UK water industry could experience the largest deterioration in credit quality since privatisation in the late 1980s after Ofwat releases its final determinations on 16 December, Moody’s Investors Service said today in a new report.
According to Moody’s, the regulator is likely to cut allowed cash returns by around a third, the largest reduction ever, and to set operational performance and cost targets that mean most companies face unfunded investment needs or significant operational penalties if they cannot sharply improve performance.
Moody’s estimates that Ofwat’s draft determinations would have given companies £1.8 billion less than they said they needed to fund ongoing costs and meant companies would incur a further £1.4 billion of operational penalties if they could not outperform their business plans.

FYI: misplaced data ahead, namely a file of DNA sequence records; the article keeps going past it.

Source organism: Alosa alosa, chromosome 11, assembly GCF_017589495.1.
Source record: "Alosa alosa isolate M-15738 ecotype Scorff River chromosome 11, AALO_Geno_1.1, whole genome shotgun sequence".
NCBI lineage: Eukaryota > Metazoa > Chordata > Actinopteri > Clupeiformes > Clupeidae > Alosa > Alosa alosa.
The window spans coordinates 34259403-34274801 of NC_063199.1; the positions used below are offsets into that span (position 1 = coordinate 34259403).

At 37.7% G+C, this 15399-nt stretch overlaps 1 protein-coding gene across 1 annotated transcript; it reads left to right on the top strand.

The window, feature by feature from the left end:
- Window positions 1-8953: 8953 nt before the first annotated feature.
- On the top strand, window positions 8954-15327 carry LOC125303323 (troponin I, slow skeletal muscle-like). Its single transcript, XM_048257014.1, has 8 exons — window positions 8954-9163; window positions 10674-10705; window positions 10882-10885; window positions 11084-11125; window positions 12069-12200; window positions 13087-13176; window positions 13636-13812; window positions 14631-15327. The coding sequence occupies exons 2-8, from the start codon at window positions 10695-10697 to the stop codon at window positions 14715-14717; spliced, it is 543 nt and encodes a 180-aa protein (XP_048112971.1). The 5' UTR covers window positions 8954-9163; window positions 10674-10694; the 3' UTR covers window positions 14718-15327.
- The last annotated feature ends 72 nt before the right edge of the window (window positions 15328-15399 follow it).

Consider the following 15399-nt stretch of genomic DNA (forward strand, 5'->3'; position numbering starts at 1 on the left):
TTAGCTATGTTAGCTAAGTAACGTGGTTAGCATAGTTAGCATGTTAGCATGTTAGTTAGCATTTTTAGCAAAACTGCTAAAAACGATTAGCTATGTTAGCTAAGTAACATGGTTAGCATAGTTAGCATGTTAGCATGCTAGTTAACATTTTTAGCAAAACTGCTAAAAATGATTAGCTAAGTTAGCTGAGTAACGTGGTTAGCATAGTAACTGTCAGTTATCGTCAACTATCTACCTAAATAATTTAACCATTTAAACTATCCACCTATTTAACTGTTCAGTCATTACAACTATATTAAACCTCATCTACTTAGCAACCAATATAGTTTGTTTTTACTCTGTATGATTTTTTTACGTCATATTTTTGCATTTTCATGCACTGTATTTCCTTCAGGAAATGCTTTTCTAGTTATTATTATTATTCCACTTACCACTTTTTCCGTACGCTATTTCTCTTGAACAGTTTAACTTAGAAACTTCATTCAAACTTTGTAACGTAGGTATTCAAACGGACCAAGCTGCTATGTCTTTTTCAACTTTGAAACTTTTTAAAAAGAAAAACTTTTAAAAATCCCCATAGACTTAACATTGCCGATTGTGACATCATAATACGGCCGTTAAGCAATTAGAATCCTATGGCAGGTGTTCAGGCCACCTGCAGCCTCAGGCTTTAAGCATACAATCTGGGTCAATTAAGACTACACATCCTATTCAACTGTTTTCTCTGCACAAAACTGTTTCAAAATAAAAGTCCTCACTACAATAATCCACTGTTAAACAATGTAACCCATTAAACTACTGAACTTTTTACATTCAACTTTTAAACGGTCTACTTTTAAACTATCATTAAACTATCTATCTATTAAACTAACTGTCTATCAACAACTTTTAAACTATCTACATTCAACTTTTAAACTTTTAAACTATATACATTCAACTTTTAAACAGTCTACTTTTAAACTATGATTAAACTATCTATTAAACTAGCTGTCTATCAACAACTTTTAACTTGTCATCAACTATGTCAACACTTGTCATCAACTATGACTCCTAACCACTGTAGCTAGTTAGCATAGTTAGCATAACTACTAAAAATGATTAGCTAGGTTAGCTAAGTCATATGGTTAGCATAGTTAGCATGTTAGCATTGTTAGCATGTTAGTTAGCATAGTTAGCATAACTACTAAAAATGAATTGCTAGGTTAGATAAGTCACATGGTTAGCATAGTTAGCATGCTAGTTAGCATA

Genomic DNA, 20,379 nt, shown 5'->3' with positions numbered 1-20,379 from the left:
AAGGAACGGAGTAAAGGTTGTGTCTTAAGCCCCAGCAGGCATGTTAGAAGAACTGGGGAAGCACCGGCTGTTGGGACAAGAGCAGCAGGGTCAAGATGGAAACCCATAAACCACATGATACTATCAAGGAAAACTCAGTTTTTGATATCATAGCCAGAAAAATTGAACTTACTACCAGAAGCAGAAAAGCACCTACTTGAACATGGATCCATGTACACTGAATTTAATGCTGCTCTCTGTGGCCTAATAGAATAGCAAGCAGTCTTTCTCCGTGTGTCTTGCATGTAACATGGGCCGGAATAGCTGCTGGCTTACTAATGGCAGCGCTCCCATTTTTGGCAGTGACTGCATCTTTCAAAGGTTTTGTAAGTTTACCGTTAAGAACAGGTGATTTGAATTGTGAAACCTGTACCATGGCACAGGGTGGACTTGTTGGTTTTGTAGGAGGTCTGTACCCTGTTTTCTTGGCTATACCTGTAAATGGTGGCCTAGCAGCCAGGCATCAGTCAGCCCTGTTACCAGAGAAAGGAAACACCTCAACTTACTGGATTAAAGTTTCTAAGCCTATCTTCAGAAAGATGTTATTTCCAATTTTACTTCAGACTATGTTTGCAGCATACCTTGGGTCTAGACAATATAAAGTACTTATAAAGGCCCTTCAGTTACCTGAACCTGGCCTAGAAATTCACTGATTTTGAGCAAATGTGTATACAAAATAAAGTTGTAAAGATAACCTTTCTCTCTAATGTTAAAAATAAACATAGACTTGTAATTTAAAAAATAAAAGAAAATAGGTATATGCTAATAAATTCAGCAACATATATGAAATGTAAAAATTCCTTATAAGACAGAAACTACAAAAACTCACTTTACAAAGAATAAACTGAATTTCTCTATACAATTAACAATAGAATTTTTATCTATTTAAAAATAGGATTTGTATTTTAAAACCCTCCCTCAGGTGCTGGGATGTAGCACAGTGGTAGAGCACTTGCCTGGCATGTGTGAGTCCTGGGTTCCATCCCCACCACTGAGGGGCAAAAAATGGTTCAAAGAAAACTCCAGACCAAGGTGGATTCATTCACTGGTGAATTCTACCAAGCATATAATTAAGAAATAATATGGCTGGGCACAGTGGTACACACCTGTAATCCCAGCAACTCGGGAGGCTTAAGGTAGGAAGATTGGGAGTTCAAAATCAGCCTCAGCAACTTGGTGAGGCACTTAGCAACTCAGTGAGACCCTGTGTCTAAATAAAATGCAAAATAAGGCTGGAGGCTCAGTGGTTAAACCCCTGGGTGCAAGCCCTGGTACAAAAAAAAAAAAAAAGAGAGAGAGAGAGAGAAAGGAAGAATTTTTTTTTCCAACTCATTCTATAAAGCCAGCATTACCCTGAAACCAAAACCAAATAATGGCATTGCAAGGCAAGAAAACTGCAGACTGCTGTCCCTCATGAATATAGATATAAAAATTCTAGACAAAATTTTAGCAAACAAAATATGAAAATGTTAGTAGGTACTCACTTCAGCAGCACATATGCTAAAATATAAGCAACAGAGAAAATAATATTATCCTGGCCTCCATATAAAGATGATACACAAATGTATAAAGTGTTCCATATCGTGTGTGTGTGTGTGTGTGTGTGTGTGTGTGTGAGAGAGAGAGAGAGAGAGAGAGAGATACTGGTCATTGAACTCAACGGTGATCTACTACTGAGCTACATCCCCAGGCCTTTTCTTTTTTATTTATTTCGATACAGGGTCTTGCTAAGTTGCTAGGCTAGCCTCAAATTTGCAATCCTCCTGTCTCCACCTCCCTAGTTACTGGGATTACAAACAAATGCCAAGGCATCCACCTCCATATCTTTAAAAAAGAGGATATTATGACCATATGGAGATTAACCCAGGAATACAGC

Gaps are likely to remain significant in the final determinations.
If final determinations do not result in a significant improvement compared to the draft proposals, Moody’s expects that appeals to the Competition and Markets Authority will extend the price review until late 2020 but reductions in water bills and companies’ cash flows will still take effect from April.
Water companies will try to reduce or defer expenditure and focus their efforts on avoiding operational penalties but lower cash flow will make further deleveraging difficult without equity injections.
Companies may also turn to derivatives to avoid distribution lock-ups in the period, weakening the position of senior creditors.